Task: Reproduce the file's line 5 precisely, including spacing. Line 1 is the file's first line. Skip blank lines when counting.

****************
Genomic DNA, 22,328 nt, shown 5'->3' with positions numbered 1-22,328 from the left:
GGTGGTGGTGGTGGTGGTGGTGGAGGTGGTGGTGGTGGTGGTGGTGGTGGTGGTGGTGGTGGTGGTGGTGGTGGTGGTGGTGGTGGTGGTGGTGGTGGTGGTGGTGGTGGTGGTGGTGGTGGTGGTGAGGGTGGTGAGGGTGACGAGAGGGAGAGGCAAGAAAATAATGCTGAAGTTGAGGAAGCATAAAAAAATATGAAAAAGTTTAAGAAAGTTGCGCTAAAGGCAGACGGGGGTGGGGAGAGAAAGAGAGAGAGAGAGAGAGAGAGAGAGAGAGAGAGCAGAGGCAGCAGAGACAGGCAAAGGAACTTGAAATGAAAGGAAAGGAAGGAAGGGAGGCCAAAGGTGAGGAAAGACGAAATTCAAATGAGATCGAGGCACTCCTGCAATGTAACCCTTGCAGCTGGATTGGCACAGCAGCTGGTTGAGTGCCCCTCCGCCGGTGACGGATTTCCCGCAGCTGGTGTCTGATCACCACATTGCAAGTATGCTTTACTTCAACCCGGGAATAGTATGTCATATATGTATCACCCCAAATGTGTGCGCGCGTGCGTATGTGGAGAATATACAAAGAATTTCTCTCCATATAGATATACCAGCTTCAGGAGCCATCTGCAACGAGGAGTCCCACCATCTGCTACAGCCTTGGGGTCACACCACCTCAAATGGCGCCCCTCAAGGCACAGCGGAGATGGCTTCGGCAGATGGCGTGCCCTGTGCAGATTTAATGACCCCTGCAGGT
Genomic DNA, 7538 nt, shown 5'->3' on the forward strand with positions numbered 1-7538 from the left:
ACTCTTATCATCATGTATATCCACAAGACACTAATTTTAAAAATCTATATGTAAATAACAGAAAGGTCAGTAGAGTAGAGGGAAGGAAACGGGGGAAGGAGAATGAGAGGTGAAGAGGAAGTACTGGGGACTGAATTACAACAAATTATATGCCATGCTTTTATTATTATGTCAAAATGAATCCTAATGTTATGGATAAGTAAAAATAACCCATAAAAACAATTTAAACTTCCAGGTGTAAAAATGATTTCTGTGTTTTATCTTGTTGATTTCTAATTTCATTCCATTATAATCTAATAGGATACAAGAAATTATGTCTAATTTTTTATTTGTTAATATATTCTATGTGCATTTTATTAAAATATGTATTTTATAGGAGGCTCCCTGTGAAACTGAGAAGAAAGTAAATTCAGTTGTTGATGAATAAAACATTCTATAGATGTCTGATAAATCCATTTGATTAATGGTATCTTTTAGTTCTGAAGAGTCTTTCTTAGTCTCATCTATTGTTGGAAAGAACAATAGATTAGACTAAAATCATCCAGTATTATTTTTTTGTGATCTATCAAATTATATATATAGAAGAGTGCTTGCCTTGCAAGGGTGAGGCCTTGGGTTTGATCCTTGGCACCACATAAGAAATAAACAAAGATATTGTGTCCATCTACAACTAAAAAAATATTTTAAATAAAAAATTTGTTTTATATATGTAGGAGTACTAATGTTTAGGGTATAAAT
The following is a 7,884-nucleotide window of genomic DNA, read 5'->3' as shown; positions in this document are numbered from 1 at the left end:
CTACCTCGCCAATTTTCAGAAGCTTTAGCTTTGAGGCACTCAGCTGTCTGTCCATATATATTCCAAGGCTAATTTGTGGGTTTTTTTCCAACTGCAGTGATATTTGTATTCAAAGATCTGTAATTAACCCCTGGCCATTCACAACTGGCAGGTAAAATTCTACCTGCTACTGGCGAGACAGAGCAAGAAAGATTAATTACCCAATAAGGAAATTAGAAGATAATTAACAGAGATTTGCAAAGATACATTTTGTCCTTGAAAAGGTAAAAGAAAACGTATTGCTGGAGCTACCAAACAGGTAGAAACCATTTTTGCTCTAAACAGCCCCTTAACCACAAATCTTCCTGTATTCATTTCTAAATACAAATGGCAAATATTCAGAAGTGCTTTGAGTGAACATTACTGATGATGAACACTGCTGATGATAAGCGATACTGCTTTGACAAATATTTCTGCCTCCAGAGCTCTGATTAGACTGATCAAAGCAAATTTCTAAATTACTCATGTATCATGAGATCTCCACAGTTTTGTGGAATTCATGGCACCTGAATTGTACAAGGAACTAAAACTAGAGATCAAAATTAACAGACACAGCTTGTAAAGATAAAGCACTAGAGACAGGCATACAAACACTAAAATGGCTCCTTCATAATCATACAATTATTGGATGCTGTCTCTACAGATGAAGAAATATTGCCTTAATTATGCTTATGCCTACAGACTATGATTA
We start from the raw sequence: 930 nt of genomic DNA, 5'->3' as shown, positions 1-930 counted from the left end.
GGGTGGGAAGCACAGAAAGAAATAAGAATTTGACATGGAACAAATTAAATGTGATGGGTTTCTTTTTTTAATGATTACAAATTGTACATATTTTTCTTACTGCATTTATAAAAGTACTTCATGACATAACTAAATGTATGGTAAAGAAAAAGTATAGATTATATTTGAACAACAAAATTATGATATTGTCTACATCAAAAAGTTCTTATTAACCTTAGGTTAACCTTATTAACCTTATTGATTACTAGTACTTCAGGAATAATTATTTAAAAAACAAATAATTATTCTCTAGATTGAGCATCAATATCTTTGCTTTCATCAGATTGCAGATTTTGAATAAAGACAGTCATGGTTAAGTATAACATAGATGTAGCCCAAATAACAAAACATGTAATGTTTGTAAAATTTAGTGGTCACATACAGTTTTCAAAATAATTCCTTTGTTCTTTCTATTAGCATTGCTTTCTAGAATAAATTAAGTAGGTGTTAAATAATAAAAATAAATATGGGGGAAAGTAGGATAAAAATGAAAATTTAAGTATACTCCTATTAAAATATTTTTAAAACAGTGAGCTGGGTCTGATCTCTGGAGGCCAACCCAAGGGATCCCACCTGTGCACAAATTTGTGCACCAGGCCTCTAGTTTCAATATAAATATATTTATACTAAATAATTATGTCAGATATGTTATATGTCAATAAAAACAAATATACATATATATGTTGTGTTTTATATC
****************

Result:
The following is a 7,884-nucleotide window of genomic DNA, read 5'->3' as shown; positions in this document are numbered from 1 at the left end: